First, the policy should include a discussion about how the employer will decide whether or not to close the facility. This authority should rest with one person, so that there are not extensive discussions that morning (or night before). The policy should also indicate that the company intends to maintain normal working hours during inclement weather events, but should provide a call-in number or website where employees can access closure information. Facility closures can also be tied to federal office closures or school closures. If the facility will be open, there should also be a discussion of how employees report if they are unable to make it into the facility (usually by calling, emailing, or texting their direct supervisor).
Inclement weather policies should also contain a discussion of the importance of employee safety in such events. Since employees commute from different locales, most inclement weather policies provide employees with some discretion to use their best judgment about commuting safely. The policy should retain ultimate discretion within the company in determining whether an employee’s absence will be counted as excused or unexcused, and there should be an option for an employee to use PTO or vacation days, if available. Employers can also consider allowing employees to work remotely, though this raises concerns about productivity, safety, and confidentiality. If the inclement weather event is foreseeable, encouraging employees to take work home with them and to log in remotely may be the best option to keep operations going.
With respect to employee pay, the Department of Labor’s guidance indicates that if an exempt employee performs any work, such as checking emails remotely, the employee must be paid for the full day, and with limited exceptions, salaried employees must be paid their normal salary in any workweek where they perform some work. However, if the business is closed for the entire week and the exempt employee performs no work at all, the employer may deduct the week’s pay. Hourly employees are not required to be paid except for hours actually worked, though many inclement weather policies voluntarily pay hourly employees who show up for a certain number of hours, even if the facility ends up closing early.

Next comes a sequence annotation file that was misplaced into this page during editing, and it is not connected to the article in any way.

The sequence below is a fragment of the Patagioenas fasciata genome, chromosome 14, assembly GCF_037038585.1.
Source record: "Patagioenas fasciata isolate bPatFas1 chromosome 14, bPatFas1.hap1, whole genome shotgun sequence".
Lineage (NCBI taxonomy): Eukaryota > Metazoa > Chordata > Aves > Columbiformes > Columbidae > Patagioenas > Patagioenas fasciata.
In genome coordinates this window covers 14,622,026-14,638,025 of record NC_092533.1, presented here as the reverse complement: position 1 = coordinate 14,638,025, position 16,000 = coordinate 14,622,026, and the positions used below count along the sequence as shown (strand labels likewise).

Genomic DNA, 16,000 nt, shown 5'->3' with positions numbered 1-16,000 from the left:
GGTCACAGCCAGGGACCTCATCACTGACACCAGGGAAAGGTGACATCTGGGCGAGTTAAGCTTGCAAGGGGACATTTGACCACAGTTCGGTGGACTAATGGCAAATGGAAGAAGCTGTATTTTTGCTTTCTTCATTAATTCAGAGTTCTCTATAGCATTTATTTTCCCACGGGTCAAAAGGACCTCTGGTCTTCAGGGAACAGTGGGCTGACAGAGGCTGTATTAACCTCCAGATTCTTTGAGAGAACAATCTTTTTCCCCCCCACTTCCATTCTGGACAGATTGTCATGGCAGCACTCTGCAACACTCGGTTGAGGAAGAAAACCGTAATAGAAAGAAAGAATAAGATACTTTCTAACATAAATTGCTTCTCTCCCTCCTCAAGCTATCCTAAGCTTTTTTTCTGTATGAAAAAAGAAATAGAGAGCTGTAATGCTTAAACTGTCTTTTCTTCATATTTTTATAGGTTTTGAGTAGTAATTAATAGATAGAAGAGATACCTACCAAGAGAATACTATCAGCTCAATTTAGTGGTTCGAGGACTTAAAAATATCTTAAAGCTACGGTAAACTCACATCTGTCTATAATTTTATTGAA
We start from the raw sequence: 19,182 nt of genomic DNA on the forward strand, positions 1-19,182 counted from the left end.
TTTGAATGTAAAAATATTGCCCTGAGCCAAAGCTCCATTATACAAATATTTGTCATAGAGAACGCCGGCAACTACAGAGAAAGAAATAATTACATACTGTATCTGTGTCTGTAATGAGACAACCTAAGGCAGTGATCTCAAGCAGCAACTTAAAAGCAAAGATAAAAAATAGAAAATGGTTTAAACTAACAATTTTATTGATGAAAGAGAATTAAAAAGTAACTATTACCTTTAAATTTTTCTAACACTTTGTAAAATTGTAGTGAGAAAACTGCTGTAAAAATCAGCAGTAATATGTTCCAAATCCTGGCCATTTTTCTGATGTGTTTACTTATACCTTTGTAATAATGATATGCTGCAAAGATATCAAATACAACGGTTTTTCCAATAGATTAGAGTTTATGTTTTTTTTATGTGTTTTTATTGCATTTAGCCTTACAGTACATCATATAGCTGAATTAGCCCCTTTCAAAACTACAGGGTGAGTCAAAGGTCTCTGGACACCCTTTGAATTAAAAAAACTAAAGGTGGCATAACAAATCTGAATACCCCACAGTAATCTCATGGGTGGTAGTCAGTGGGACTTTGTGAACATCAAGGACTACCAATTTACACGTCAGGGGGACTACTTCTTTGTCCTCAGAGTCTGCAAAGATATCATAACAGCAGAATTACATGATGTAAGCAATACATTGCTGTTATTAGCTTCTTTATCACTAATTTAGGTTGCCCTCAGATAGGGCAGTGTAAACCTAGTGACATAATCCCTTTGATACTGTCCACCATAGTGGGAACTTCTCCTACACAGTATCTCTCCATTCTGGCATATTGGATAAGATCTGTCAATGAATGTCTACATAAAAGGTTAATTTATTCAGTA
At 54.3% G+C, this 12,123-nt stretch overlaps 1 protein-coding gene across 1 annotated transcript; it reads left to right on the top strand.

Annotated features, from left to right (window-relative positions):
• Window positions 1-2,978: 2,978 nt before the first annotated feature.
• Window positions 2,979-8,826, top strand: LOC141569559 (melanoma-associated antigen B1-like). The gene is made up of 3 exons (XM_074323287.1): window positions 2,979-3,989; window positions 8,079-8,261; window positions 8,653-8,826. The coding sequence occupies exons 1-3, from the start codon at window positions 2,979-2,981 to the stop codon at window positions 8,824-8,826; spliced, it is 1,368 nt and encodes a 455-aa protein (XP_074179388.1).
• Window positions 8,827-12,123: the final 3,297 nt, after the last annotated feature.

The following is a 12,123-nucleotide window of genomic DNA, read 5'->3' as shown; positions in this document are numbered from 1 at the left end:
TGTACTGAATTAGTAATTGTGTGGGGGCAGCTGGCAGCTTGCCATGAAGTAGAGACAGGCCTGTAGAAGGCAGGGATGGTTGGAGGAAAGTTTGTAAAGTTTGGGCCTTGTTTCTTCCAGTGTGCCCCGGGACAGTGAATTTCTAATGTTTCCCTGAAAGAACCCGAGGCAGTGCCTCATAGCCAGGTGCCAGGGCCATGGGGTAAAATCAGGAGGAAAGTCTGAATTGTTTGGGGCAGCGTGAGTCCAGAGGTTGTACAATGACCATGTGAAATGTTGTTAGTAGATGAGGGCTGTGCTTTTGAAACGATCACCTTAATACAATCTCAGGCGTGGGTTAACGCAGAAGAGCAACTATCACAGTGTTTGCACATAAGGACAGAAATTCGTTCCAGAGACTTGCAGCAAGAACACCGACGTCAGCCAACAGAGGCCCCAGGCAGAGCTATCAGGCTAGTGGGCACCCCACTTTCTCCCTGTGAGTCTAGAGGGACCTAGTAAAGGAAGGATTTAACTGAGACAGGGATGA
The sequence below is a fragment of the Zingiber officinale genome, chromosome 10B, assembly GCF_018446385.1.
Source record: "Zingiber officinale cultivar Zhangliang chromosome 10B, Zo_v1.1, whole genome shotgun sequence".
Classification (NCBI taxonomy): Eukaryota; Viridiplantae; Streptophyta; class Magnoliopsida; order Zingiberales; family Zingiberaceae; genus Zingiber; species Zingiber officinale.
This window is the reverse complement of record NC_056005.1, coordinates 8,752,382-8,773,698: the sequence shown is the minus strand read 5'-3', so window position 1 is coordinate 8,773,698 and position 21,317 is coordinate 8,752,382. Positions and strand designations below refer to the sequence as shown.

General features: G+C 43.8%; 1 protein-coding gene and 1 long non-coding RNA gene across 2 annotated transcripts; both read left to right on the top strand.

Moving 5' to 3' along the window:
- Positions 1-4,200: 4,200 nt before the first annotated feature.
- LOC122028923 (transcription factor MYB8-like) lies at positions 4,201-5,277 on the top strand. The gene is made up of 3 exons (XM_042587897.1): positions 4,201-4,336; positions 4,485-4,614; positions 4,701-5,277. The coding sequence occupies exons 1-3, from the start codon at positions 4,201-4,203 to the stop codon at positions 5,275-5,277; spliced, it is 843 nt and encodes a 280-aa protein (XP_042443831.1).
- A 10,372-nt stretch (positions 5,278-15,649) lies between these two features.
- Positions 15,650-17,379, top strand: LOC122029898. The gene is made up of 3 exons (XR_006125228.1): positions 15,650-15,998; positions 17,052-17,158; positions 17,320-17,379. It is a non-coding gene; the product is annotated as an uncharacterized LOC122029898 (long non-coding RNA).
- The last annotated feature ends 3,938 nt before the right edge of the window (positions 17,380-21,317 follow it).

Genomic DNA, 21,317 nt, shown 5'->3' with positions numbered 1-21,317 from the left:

Taking affirmative steps to educate employees about the inclement weather policy in advance of an extreme weather event will help avoid confusion in an already hectic situation, and will aid you in maintaining this policy in a way that is fair and consistent.
For questions relating to inclement weather policies, contact Tyler Volm at (503) 276-2111 or firstname.lastname@example.org.
Electronic Alerts are written by Barran Liebman attorneys for their clients and friends. Alerts are not intended as legal advice, but as employment law, labor law, and employee benefits announcements. If this has been forwarded to you, and you would like to begin receiving Electronic Alerts directly, please email or call Traci Ray at 503-276-2115. Copyright ©2010 by Barran Liebman LLP.
Las Alertas electrónicas son escritas por abogados de Barran Liebman para sus clientes y amigos. Las Alertas no son proveídas como asesoramiento legal, sino solo como anuncios de leyes de empleo, leyes laborales y beneficios de empleo. Si esto ha sido remetido a usted y quisieras empezar a recibir las Alertas directamente, por favor mándanos un correo electrónico o llama a Traci Ray al 503-276-2115. Derechos de autor ©2010 por Barran Liebman LLP.